If your conservatory is old and outdated, or you simply want to upgrade the space into something more modern, then conservatory roof replacement could be an excellent option.
Unlike glass, solid tiled roofs can be designed to match the existing colour of your home, giving it a truly integrated appearance. This option will also provide you with added sound insulation.
Solid Tiled Roof
Many glass and polycarbonate conservatories are reaching the end of their lives and are leaking and in need of replacement. A solid tiled roof is the ideal solution as it can be installed over the existing frame without the need to upgrade the structure.
A new solid conservatory roof is insulated so you’ll be warmer in the winter and cooler in the summer, this will significantly reduce your energy bills and make your conservatory a year-round living space. Your conservatory will also be quieter as the roof acts as a barrier against outside noise.
GRP (Glass Reinforced Plastic) rafters are inserted into the existing frame which is then covered with high-performance insulating sheets. These are BBA certified and have a plaster skim finish that’s ready to be painted.
Depending on your installer, you may need to apply for Building Regulation approval as the new solid roof changes the conservatory from a temporary structure into a permanent part of your home. Your reputable installer should be familiar with the process and can help you comply.
For many homeowners, a glass conservatory roof offers a traditional and stylish look. It’s a popular choice for new builds too.
Glass is a light material, meaning that it doesn’t require much in the way of structural support. This allows for a much quicker installation process and reduced overall costs compared to other options.
The latest glass roofing solutions can be highly thermally efficient, keeping the room cooler in summer and warmer in winter. They also reduce glare, which can be a problem for some homeowners. They can also help to cut down on noise levels too.
It’s important to make sure that any installer of a replacement glass conservatory roof is fully qualified and reputable. It’s advisable to only use a professional that belongs to one of the major trade bodies. These include The Glass & Glazing Federation and Double Glazing & Conservatory Onbudsman Scheme. It’s also recommended that they have comprehensive liability insurance.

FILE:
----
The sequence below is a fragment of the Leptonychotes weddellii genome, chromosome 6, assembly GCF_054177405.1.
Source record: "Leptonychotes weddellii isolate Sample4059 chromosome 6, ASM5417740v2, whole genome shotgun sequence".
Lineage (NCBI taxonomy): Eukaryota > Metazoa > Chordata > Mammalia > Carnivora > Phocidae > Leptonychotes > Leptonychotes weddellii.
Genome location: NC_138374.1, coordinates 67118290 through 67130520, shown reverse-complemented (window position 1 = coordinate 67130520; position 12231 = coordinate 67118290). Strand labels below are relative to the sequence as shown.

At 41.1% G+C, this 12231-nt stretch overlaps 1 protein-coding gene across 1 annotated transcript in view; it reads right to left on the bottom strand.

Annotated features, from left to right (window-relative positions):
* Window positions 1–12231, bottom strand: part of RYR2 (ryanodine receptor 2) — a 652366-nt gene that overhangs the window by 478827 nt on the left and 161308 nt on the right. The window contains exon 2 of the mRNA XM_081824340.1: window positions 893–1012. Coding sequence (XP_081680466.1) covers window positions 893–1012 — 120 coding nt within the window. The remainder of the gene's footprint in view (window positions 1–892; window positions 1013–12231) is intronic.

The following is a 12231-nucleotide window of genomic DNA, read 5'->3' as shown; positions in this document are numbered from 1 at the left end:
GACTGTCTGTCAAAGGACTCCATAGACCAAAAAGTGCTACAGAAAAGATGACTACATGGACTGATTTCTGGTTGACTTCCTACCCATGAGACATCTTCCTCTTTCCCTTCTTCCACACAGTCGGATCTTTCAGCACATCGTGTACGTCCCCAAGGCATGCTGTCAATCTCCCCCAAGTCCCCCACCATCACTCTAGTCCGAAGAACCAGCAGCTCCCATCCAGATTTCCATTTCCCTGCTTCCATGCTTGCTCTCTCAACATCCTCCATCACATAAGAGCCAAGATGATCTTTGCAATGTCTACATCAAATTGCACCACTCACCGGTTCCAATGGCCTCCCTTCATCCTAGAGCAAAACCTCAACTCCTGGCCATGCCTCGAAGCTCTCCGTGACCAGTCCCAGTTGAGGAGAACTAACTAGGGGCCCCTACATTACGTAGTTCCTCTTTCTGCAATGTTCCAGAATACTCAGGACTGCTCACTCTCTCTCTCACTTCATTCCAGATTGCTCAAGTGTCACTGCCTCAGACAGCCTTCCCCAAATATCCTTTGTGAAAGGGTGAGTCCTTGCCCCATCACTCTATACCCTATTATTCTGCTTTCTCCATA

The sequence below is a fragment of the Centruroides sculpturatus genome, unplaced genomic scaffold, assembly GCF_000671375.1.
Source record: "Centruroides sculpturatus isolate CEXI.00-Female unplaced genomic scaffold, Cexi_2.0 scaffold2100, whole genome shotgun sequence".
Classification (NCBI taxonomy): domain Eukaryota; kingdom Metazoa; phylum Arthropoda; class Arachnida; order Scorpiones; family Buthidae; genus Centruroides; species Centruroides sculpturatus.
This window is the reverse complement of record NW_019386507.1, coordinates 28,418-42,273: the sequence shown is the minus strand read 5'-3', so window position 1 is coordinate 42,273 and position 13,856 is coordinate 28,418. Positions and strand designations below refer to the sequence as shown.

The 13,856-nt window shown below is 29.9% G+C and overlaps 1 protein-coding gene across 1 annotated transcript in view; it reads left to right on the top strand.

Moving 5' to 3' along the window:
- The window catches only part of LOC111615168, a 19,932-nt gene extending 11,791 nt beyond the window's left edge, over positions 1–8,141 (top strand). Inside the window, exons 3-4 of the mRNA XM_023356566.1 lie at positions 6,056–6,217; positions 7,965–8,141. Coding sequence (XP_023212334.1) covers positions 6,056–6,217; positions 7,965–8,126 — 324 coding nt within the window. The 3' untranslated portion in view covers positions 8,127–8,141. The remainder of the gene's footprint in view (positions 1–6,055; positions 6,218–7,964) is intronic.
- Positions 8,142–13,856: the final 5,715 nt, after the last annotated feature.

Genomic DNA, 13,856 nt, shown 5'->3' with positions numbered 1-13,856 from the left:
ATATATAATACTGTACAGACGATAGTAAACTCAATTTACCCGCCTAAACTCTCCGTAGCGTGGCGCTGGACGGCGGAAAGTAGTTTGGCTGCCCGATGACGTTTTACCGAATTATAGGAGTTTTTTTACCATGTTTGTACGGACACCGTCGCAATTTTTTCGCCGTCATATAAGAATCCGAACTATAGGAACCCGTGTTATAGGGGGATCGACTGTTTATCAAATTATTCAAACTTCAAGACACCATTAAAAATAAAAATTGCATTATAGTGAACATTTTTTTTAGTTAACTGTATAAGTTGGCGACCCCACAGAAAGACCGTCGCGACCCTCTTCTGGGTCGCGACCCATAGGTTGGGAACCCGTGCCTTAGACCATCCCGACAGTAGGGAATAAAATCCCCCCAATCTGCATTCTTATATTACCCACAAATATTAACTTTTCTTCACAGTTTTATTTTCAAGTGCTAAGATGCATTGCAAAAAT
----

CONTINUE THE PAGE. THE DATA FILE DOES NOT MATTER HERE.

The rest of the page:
Polycarbonate roofs are known for their low cost and ease of installation. However, they often have a short lifespan and offer very little thermal insulation.
Another issue with polycarbonate conservatory roofs is their lack of sound dampening. This can be a major problem in heavy rain and high winds. It can also be a cause of discomfort in the summer as the hot sun will penetrate the roof and raise the temperature inside.
Choosing a tiled conservatory roof will improve both of these issues. Your Ultraframe installer will help you design a solution that will fit into your existing structure without structural modifications. You could choose a solid tiled roof or one that’s glazed – like our Livinroof system. This hybrid option features a combination of solid and glazed panels and even comes with an internal insulated pelmet that accepts spotlights and speakers. This creates a cosy real room feel and allows for more light to enter your conservatory throughout the day.
If you’re after a modern conservatory roof that allows for plenty of natural light then an aluminium option is a good choice. Aluminium is also durable, reflecting heat rather than absorbing it which helps keep your conservatory a comfortable temperature all year round.
However, a conservatory with an aluminium roof may not be as insulating as polycarbonate or a tiled roof. Consequently, it can be prone to condensation and damp along the original bars and beams of the existing structure which can cause problems with leaks and cracked plaster.
A solid aluminium and glass hybrid roof from Bryant & Cairns is a great solution to solve this issue. This type of replacement roof can be installed in around three days and works well with any style of conservatory. It is also incredibly lightweight and comes finished in a range of traditional colours including a slate effect. Typically, a solid conservatory roof will require planning permission to be fitted so be sure to check with your local authority beforehand.